This study is considered the first in which the effect of fake braces on OHRQoL has been evaluated. The results have shown that changes in OHRQoL occurred with wearing braces for fashion only. Fake braces group had significantly greater negative effects on functional limitation and physical disability. Nevertheless, fake braces group reported significantly positive impacts on psychological discomfort and disability.
Along with factors such as long treatment period and discomfort of the appliances, the high cost is one of the main concerns of orthodontic devices6. Currently, braces have become symbols of wealth and fashion accessories in some parts of Southeast Asia. The problem is that as fashion braces emerged as a statement of financial status, they have been advertised and sold through social media by unqualified personnel. In addition, the quality of the orthodontic brackets is low and cases of metal toxicity from those braces have been reported10. Investigating the impact of those non-therapeutic braces on quality of life is as important as studying uncovering potential health risks because deeper understanding of the consequences of fashion braces will enable the patients to provide informed consent, give them realistic expectations and provide a more accurate analysis of cost and benefits of the devices11. This study, therefore, was conducted to assess the impact of fashion braces on OHRQoL with the hope of filling the gap of knowledge about fake braces and educating the public about the effects of fake braces.
Overall, the total OHIP scores showed no significant differences among the three groups of subjects. Interestingly, both fashion and therapeutic braces groups showed lower levels of psychological discomfort, psychological disability, social disability and handicap than the control group. This is consistent with a previous study that showed decrease in all these criteria over time in individuals with conventional or self-ligating orthodontic devices12. Considering these OHIP domains consisted of questions regarding topics such as self-consciousness, embarrassment and dissatisfaction with life, this result suggests that wearing braces, therapeutic or fashion, could improve a person’s psychological and social well-being. These results concur with other studies underscoring the positive effects of orthodontic interventions on OHRQoL as well4,13. Compared to the therapeutic braces group, the fashion braces group showed even lower levels of psychological discomfort and psychological disability, which means that fashion braces may indeed help people feel more confident and satisfied with themselves.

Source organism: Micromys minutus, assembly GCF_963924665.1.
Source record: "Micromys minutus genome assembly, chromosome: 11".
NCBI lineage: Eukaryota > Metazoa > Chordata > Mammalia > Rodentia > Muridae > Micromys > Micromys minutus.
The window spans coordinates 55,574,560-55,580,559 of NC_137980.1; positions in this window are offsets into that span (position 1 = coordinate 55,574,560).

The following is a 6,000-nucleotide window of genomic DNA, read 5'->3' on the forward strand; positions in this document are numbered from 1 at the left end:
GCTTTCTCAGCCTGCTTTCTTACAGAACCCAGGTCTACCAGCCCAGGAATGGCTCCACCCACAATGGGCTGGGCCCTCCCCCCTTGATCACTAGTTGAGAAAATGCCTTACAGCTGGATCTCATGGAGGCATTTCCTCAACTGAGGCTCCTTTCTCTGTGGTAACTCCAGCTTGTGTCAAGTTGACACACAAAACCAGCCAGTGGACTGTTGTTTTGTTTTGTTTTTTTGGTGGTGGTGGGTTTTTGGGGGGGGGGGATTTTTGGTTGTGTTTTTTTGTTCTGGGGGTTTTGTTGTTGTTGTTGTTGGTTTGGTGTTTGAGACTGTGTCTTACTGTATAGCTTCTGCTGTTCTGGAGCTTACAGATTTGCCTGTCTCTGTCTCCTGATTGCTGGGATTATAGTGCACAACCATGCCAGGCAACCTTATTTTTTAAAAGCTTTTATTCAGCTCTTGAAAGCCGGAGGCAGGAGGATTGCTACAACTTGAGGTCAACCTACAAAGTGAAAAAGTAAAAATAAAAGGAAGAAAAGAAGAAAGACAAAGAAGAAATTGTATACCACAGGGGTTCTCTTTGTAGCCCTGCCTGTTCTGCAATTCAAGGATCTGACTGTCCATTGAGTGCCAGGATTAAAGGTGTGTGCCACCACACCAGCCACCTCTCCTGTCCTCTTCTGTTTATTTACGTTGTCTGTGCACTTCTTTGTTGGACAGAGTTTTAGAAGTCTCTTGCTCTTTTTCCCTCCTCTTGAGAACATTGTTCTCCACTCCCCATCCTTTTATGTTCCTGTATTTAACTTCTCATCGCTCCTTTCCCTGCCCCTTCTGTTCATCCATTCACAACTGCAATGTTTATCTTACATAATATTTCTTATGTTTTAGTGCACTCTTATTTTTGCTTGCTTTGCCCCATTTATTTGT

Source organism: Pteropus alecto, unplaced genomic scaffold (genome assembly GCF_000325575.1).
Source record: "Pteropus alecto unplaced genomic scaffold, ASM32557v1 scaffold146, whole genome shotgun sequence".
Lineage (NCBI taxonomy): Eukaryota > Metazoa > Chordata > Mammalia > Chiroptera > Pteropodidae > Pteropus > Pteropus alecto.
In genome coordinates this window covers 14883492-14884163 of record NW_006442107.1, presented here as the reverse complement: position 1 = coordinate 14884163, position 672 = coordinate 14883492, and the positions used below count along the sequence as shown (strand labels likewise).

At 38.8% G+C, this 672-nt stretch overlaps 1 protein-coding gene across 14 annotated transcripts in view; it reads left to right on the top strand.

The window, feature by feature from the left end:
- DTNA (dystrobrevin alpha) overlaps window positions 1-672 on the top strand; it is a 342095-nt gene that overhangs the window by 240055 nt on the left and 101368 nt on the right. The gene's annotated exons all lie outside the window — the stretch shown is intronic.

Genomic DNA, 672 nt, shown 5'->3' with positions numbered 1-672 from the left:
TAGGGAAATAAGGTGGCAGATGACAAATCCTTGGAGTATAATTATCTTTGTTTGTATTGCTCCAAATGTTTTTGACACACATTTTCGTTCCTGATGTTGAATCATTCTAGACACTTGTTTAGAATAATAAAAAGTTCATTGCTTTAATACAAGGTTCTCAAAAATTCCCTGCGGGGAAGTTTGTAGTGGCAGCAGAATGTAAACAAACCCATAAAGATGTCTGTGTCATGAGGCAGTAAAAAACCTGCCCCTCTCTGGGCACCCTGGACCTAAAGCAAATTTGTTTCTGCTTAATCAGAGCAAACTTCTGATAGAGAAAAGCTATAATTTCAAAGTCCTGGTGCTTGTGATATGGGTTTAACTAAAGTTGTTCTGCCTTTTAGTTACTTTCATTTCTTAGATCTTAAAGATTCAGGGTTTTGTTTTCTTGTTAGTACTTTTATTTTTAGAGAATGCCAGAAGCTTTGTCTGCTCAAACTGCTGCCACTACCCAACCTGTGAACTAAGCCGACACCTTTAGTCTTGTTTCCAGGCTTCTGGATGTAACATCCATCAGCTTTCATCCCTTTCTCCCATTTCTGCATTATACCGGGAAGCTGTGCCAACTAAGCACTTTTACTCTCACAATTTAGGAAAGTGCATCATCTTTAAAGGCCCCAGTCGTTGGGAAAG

Despite the psychological and social benefits, both fashion and therapeutic braces groups showed greater functional limitation and physical disability than the control group, which is supported by a recent study that found a worsening trend in patients’ OHRQoL during orthodontic treatments5. In particular, fashion braces group showed significantly greater deterioration in these two criteria than the control group. In other words, people with fashion braces had more problems pronouncing words, felt sense of taste worsened, had unsatisfactory diets and had to interrupt meals due to their braces. People may prioritize the psychological benefits obtained by wearing fashion braces, but it is worth thinking about what the long-term physical and functional consequences will be.